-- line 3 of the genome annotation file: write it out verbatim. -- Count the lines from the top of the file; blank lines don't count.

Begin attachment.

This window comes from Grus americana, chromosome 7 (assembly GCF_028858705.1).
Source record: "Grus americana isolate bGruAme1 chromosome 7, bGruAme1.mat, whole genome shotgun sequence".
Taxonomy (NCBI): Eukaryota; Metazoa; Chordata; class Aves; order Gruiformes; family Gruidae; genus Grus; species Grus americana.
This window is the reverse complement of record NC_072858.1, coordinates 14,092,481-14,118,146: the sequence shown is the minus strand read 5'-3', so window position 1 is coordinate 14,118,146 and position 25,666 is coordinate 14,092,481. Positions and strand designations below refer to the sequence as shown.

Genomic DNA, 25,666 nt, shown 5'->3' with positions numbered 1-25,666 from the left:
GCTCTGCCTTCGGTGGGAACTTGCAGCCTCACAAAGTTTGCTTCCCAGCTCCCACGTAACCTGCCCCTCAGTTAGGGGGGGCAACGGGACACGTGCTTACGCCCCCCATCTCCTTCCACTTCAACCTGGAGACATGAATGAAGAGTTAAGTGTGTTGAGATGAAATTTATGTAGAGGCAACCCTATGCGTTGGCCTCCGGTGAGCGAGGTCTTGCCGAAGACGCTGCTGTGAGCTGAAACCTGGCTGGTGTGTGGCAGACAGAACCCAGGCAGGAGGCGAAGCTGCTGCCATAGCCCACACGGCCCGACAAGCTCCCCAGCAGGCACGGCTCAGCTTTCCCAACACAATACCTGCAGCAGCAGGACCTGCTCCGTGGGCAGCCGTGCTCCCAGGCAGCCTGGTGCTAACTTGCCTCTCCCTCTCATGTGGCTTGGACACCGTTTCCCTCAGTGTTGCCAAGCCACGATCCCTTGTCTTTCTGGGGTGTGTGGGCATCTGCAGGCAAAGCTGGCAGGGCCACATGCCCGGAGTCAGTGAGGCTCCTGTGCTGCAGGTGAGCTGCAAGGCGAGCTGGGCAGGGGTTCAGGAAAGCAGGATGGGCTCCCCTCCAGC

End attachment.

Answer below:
Taxonomy (NCBI): Eukaryota; Metazoa; Chordata; class Aves; order Gruiformes; family Gruidae; genus Grus; species Grus americana.